All ETDs from UAB

Advisory Committee Chair

Lawrence J Delucas

Advisory Committee Members

Catherine M Fuller

Tim M Townes

Stephen G Aller

Thomas M Ryan

Champion Cs Deivanayagam

Document Type

Dissertation

Date of Award

2014

Degree Name by School

Doctor of Philosophy (PhD) Heersink School of Medicine

Abstract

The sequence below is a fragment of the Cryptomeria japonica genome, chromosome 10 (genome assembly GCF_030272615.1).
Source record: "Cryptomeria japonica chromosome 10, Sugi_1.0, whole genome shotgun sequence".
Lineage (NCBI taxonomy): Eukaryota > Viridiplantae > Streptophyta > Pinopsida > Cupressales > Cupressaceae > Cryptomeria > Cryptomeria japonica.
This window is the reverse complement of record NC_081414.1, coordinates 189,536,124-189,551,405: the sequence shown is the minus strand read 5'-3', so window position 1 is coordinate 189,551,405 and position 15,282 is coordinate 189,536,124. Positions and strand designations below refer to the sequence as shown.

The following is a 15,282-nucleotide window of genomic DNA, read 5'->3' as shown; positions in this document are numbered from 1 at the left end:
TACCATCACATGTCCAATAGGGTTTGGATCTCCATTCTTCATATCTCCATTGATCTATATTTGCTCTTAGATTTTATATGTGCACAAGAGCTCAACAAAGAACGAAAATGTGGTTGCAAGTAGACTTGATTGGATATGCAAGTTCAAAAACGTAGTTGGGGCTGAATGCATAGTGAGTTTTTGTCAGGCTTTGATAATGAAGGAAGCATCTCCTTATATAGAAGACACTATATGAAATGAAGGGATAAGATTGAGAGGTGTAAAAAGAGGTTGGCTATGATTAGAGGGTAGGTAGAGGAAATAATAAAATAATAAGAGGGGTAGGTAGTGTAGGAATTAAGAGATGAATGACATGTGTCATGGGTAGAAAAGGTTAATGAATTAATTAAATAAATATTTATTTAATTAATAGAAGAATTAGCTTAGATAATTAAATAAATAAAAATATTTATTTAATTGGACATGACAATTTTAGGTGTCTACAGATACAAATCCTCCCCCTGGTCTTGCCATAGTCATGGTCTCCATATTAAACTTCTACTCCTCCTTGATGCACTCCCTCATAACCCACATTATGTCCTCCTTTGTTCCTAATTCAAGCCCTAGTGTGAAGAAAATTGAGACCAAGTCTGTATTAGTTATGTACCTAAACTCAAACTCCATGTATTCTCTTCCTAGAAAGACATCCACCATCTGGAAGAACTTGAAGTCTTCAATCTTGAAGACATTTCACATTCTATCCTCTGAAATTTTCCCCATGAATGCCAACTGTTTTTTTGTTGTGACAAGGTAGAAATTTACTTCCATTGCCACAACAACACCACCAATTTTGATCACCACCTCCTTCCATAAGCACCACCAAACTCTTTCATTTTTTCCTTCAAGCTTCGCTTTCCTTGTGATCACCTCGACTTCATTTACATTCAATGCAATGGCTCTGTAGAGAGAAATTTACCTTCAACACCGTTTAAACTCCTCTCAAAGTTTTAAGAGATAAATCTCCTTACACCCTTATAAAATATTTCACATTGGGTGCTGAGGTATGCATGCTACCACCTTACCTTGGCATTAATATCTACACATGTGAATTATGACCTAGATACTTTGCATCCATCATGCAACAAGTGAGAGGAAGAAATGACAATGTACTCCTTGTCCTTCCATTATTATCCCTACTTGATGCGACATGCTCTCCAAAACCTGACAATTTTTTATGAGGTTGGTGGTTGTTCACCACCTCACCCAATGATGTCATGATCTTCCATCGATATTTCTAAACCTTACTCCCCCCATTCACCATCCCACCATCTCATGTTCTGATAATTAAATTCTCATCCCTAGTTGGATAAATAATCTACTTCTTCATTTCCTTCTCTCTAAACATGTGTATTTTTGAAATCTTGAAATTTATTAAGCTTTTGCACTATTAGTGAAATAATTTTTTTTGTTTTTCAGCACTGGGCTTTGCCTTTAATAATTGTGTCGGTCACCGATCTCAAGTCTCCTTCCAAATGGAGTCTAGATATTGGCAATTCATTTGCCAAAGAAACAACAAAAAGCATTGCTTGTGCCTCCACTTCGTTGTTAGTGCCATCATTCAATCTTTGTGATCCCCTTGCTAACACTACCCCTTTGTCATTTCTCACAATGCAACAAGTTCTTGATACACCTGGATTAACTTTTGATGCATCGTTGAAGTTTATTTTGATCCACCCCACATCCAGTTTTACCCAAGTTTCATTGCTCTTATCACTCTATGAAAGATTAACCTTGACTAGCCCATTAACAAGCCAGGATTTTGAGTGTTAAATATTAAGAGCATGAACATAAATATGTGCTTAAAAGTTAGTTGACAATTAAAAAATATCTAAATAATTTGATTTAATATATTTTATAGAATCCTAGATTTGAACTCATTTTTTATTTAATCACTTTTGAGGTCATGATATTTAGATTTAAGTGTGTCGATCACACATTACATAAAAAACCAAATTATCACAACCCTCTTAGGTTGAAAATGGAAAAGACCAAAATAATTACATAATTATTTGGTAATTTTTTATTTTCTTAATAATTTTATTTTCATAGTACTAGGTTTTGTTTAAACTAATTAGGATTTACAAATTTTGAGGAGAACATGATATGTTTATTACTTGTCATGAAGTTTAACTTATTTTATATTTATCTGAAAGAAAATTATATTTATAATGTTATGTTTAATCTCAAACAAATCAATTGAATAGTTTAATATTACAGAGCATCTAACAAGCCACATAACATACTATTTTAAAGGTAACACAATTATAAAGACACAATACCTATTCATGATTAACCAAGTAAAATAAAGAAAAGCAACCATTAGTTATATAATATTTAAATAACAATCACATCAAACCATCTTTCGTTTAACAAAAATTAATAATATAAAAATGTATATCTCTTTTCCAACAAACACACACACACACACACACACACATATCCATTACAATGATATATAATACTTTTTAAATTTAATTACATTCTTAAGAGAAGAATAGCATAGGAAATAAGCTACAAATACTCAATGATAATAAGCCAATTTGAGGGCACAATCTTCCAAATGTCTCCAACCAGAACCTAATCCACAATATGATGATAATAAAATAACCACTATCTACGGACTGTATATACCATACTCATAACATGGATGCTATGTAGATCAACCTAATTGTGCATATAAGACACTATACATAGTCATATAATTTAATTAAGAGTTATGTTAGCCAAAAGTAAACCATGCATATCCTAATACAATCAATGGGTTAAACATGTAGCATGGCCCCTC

Epithelial sodium channels (ENaC) play a critical role in maintaining Na+ homeostasis in various tissues throughout our body. Understanding of ENaC structure is mediated from studies of the homologous acid sensing ion channel 1 (ASIC1). However, ENaC has sev-eral notable functional differences compared to ASIC1, thereby providing justification for determination of its three-dimensional structure. Unfortunately, this goal remains elu-sive due to several experimental challenges. Of the subunits that comprise a physiological hetero-trimeric ENaC (α, ß, and γ), the α-subunit alone is of significant interest. αENaC is unique in that it is capable of forming a homo-trimeric structure capable of conducting Na+ ions. Despite functional and structural interest in αENaC, a key factor preventing structural studies of αENaC is its promiscuous interaction with several other proteins which disrupts its homogeneity. In order to address this issue, a novel protocol was used to reduce the number of proteins that associate and co-purify with αENaC and increase its homogeniety. In the following we present a novel expression system coupled with a two-step affinity purification using NiNTA, followed by a GFP antibody column as a rapid procedure that provides relatively pure rat αENaC. The X-ray structural studies were carried out in two parts. First was the solving of crystallographic structure of Mycobacterium tuberculosis (TB) protein Rv3902c at 1.55Ņ resolution. While the function is not known, it is thought to be a virulence factor chaperone. This is due to it having structural similarity to the Salmonella virulence factor chaperone, InvB, and it is expressed on the same operon as Rv3903c, a known virulence factor. There is a hydrophobic pocket on the surface of the pro-tein that might be pivotal in its function as well as provide a potential drug target site. TB kills over 1 million people a year and this target site might provide a possi-ble treatment to TB virulence.

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